For those interested in the Philadelphia accent, Jim Quinn's "Philly Speak" story in a 1997 City Paper issue is required reading. It, too, explains the complexities that make the Philly accent so endearing:

Remember Ian and Ann? Most Philadelphians pronounce both as "Ian," something like "Ee-yan" squeezed into one syllable. In the Midwest, all -a's are pronounced like that; it's called a tense -a. In Boston, all -a's have a sound closer to upper-class British: "ah," or a lax -a. Boston: "I rahn from the bahd mahn holding a fahn, a hahm and a hahmmer." Midwest (remember that ran here rhymes with Ian):"I ran from a bad man holding a fan, a ham and a hammer." Philly: "I rahn from a bad man holding a fan, a ham and a hahmmer."

Great, right? Philadelphia mixes the two -a's!

When taking a linguistics class in college, I discovered that I say plan as plahn but planet as planet with the tense -a. I have no idea why. You just learn the rules!

Most of this research is focused only on white people, but there's also research on minority groups. A 1985 Times article about Northeast accents explains:

One study in Philadelphia, according to Mr. Labov, indicated that young Puerto Rican women tended to adopt the white Philadelphia accent while young Puerto Rican men tended toward the black vernacular.

Isn't this so cool? What's fascinating is that choice — to speak with white or black slang — is unconscious; it opens the pathways to so many other interesting research into race and class.

Even among native Philadelphia speakers, there aren't clear rules about Philadelphia slang. From a recent article on Philly slang by the Inqurier's Samantha Melamed:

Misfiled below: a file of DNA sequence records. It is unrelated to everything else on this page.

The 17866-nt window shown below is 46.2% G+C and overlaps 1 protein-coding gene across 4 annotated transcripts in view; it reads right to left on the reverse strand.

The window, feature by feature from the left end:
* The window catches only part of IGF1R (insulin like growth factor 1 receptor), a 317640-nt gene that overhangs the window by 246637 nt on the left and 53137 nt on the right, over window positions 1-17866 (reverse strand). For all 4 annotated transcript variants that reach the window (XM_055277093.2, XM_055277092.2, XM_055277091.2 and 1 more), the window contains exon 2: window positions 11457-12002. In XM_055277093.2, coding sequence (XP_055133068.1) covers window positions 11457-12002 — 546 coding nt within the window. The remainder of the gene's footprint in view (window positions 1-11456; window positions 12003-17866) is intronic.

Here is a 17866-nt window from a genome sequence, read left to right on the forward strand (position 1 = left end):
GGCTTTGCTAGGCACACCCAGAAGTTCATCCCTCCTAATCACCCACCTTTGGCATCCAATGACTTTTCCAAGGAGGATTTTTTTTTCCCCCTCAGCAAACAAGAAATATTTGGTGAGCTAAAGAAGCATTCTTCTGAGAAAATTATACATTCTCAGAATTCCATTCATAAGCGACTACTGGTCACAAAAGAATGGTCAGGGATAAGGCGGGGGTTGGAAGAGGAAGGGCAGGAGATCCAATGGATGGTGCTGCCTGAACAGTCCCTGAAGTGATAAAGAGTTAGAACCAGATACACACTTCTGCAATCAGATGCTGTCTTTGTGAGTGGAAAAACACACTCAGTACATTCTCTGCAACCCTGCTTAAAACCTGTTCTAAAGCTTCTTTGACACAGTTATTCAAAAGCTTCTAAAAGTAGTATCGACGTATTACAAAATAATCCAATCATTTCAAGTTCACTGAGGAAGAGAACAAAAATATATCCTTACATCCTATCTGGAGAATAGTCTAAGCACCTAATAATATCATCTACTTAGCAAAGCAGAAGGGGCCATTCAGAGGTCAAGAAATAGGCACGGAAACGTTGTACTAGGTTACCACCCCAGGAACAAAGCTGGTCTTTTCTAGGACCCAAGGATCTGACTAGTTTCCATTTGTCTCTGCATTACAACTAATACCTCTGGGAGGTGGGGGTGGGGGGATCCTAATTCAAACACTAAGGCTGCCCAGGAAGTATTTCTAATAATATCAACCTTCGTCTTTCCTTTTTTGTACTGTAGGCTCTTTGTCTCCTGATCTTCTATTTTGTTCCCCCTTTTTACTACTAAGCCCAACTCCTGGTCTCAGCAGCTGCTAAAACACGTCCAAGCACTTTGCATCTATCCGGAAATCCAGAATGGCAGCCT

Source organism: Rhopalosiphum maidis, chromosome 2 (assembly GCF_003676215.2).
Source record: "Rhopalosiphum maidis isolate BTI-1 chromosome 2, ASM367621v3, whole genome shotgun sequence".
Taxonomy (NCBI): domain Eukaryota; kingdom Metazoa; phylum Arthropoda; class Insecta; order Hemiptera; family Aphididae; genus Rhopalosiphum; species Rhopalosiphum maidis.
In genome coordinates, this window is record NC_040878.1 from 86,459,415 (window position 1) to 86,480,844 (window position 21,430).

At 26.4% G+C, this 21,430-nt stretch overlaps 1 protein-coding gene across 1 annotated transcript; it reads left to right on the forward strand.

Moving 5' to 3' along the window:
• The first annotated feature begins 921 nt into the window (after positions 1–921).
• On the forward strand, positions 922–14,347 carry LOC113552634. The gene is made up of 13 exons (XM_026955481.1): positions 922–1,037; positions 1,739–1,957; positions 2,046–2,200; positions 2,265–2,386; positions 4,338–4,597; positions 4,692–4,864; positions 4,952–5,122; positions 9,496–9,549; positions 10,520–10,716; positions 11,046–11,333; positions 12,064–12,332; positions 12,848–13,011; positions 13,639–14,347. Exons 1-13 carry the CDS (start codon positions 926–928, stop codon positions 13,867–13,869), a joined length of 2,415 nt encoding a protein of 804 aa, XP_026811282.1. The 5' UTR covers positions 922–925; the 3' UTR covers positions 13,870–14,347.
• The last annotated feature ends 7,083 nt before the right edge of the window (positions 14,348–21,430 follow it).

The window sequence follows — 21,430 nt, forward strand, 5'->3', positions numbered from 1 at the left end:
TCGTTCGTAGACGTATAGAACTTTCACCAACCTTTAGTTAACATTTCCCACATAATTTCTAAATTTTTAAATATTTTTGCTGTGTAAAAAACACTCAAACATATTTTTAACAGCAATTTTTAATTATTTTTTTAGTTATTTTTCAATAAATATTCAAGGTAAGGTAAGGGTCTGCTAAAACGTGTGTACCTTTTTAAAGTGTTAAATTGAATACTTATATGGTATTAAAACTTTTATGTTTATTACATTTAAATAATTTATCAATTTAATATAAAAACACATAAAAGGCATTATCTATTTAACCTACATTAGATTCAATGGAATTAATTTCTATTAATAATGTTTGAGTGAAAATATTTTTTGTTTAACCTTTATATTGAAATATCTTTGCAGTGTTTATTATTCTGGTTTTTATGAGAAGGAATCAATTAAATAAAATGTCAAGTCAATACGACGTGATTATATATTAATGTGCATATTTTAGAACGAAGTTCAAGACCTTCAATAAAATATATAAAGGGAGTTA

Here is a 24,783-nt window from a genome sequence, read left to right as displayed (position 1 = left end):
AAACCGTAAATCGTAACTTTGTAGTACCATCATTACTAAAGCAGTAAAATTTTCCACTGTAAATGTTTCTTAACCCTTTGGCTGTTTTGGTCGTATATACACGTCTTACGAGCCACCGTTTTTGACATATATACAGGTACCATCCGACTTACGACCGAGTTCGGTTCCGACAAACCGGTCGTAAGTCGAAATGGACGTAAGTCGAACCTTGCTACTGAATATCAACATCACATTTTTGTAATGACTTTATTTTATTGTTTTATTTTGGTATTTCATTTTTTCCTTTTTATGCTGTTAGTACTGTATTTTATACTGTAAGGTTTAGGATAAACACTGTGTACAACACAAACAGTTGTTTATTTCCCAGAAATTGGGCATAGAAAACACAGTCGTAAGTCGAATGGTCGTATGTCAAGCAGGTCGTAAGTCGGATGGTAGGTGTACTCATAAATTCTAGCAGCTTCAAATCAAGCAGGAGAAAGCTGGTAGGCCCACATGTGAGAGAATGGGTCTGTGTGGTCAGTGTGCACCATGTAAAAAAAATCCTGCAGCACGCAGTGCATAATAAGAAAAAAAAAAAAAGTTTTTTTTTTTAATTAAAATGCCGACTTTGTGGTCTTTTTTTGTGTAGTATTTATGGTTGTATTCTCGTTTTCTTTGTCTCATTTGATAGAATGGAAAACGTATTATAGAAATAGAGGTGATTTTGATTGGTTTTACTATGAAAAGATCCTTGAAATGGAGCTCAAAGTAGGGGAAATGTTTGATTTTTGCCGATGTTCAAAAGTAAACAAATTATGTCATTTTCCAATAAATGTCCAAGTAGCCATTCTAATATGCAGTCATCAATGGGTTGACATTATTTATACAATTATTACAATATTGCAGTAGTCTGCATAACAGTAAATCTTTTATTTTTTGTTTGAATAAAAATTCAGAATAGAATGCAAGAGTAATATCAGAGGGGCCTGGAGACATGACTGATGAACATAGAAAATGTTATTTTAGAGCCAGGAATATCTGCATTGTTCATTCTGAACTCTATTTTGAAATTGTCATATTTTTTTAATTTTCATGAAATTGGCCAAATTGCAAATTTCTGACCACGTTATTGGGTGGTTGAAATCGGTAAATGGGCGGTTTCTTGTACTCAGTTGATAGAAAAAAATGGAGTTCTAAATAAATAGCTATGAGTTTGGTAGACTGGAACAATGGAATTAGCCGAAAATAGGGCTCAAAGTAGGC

"A lot of my students who grew up in Philadelphia don't know that others don't know that word," said Muffy Siegel, a Temple University linguist who has written academic papers on the usage of like and dude about the word "jawn."

"Students have gotten into big fights about what jawn means," she added. "Men will tell you, 'Of course, you can use jawn to refer to a woman.' A lot of women would say, 'You'd better not.' And I certainly wouldn't, because it does sort of mean 'a thing.' "

Philadelphia speakers turned "joint" into "jawn" and now can't even figure out how you're supposed to use it. Though the Philadelphia accent is changing — we're starting to sound less like people from Baltimore (or, rather, Ballmer) — we're still inventing new words, phrases and pronunciations that defy characterization. "I like the way it sounds,"Sean Monahan told the Daily News' Molly Eichel last year. "Sure, it doesn't sound refined at all, but it's part of who the city is, and people should be more proud of that."

Yo, that's what's up.

Follow @dhm on Twitter.